The $14 Billion Grift

  • U.S. federal campaigns 2020 (Supersize me!)
  • “Digital euro”: sooner rather than later
  • Chicago Mayor Lori Lightfoot soft-sells COVID “advisory”
  • Greg Guenthner explains the “too bullish, too fast” market
  • James Altucher on Bitcoin’s price (2 years in the making)
  • Federal Reserve… and climate change? 
  • MSM sends Black Friday shoppers on a guilt trip
  • A reader says “get stuffed” to work-from-home tax

We open a Friday grab bag of financial and economic miscellany and pull out… “government waste” of a different variety from the usual.

Campaign Cash Binge

“The total cost of the 2020 election will nearly reach an unprecedented $14 billion,” says the Center for Responsive Politics, “making it the most expensive election in history and twice as expensive as the previous presidential election cycle.” Of that total, $6.6 billion has been spent on the presidential race alone.

Do we need any more evidence the federal government is too big and powerful? That donors big and small feel compelled to pour $14 billion into swaying all these races one way or another?

Imagine the vastly more productive uses of that money — PPE for health care workers, a more stable electric grid, a startup that could finally deliver on the promise of a flying car.

Instead, it’s frittered away on pure grift. Although it’s a very lucrative grift if, for example, you convinced credulous Democrats that Sen. Lindsey Graham (R-South Carolina) was vulnerable this year.

Matt SToller

Or that Amy McGrath had a chance to knock off Senate Majority Leader Mitch McConnell in Kentucky. (“She’s a Marine fighter pilot! People LOVE that!”) Nearly $100 million… for a 20 percentage point loss. Only in 2020 America.

Suddenly, the timetable for a “digital euro” has accelerated.

Less than two weeks ago, we mentioned how European Central Bank chief Christine Lagarde brought up the subject… but she simply said, “We’ve started exploring the possibility.”

Yesterday, however, she said, “My hunch is that it will come” within four years — maybe as little as two. “If it’s cheaper, faster, more secure for the users, then we should explore it. If it’s going to contribute to a better monetary sovereignty, a better autonomy for the euro area, I think we should explore it.”

Left unsaid is whether the denizens of the eurozone would still be allowed to transact in physical cash — or for how long. Once physical cash goes away, every transaction can be taxed and tracked in real-time.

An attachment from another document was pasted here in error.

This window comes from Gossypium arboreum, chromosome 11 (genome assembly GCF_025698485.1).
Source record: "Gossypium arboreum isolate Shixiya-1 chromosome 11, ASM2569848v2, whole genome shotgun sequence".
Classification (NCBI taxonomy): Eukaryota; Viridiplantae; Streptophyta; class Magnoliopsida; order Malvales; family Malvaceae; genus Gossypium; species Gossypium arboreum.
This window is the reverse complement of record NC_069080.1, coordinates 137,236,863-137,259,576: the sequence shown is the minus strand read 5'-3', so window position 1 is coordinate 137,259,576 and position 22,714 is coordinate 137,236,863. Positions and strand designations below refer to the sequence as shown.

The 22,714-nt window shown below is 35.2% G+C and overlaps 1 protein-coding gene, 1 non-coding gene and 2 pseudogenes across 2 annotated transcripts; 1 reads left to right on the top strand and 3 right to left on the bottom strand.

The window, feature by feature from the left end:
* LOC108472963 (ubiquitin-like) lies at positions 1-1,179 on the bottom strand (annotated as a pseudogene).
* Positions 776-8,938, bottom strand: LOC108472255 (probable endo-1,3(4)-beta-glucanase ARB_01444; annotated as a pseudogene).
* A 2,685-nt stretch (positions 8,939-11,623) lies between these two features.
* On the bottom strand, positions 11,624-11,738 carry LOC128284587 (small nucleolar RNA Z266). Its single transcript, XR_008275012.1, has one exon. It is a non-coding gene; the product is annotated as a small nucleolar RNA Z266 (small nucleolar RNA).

File it under “Never let a crisis go to waste.” Germans in particular have a long-standing attachment to physical cash. But as we mentioned six months ago, the pandemic has been changing that — with large numbers adopting contactless payment methods. Not that it’s done squat to contain the virus, of course.

Speaking of Germany, we see that anti-lockdown protests are gathering a head of steam there… which reminds us again that Europe has been consistently three–six weeks ahead of the United States with everything pandemic-related.

As we noted yesterday, New York state is imposing new limits on restaurants, bars, gyms and private gatherings.

After we went to virtual press, Chicago Mayor Lori Lightfoot issued a 30-day stay-home “advisory.”

Perhaps it’s not an “order” because of the potential backlash? Last Saturday, Lightfoot pulled down her mask to address a not very socially distanced crowd celebrating the projected outcome of the presidential race…

Lightfoot

But orders might be coming soon enough. “If things don’t take a turn in the coming days,” says Gov. J.B. Pritzker, “we will quickly reach the point when some form of a mandatory stay-at-home order is all that will be left.”

Not that that’ll stop his family from visiting their horse farm in Wisconsin, as happened last time…

Rising case counts and renewed diktats across the country notwithstanding, stocks are back on the rally tracks today.

At last check, the Dow’s grip on 29,000 has firmed to 29,276. The S&P is barely 20 points away from its Sept. 2 record of 3,581. The Nasdaq is the laggard, up only a quarter percent at 11,743.

“Overall, it feels like the market crammed an entire month of action into this week,” observes our chart hound Greg Guenthner. “I think the big false-start rotation that was triggered by the Biden victory/vaccine news threw a wrench in the market’s gears and it will take some more time to sort everything out.

“The herd became too bullish, too fast. Now we’re seeing this sentiment unwind a bit. Expect continued choppiness going forward.”

Gold is clawing and scratching its way back toward $1,900 as the week winds down, the bid now $1,891. Silver’s up to $24.66.

Bitcoin has crested $16,000 for the first time since early 2018… and our crypto evangelist James Altucher thinks he knows why.

“The cryptocurrency has been on the upswing for weeks as big players like PayPal announced their intention to enter the market and President Trump signaled his intention to contest the election results. These two simultaneous trends may be driving new attention from some of the world’s most sophisticated investors.”

On Monday, money management legend Stanley Druckenmiller revealed to CNBC he’s bought some Bitcoin to hedge his U.S. dollar exposure. “The announcement marked a reversal for Druckenmiller,” says James, “who just last year commented that he wouldn’t consider an investment in digital currency.

“Regardless of who ultimately becomes president, it’s likely that nearly half the country will feel shortchanged. This sort of outcome could create a new atmosphere of distrust in the government and subsequently the U.S. dollar, bringing more attention to alternative assets like gold and Bitcoin.

“With the increasing availability of digital currency through payment services like PayPal, Square, Fidelity and Robinhood, it would not take much for a massive cryptocurrency bull run to rapidly form from here.”